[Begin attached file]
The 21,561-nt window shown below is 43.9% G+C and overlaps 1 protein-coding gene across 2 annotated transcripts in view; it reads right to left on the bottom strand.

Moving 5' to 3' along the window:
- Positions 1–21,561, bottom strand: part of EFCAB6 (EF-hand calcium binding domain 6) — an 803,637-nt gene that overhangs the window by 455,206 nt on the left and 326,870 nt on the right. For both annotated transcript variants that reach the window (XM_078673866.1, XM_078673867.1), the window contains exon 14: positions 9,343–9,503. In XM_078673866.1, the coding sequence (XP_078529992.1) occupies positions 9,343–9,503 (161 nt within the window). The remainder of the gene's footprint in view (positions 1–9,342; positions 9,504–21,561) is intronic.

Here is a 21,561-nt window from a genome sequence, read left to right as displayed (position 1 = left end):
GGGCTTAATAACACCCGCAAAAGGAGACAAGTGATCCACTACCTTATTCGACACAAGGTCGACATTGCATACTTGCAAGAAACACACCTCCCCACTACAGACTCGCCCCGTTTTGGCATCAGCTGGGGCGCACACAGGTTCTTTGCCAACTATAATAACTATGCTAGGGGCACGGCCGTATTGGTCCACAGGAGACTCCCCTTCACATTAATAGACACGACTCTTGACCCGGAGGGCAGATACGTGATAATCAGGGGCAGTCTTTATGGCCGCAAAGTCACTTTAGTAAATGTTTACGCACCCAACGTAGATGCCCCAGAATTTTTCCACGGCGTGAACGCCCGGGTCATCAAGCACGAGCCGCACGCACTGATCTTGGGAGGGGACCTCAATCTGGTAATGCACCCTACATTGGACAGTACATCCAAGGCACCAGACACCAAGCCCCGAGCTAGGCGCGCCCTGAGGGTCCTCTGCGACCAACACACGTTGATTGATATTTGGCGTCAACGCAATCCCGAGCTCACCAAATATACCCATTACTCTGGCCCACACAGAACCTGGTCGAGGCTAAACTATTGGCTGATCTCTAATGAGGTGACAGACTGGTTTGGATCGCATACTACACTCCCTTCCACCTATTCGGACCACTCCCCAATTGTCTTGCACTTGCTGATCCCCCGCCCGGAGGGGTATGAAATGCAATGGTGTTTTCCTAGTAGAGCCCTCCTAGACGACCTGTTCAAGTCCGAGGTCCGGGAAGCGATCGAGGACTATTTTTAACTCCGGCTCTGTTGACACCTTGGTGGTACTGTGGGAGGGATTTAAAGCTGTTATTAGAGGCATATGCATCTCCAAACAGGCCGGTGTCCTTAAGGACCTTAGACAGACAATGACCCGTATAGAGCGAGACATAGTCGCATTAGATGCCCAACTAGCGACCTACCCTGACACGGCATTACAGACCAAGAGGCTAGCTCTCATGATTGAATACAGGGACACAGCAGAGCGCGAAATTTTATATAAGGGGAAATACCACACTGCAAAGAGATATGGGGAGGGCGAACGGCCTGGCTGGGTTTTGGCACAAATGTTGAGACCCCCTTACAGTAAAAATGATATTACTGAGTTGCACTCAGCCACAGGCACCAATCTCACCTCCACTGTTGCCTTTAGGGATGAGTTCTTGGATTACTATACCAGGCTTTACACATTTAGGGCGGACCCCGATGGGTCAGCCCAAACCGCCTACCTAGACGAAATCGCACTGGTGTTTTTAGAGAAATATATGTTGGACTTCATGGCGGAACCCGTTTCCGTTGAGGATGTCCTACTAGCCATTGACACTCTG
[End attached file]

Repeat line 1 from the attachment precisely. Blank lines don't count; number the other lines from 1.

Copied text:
The 21,561-nt window shown below is 43.9% G+C and overlaps 1 protein-coding gene across 2 annotated transcripts in view; it reads right to left on the bottom strand.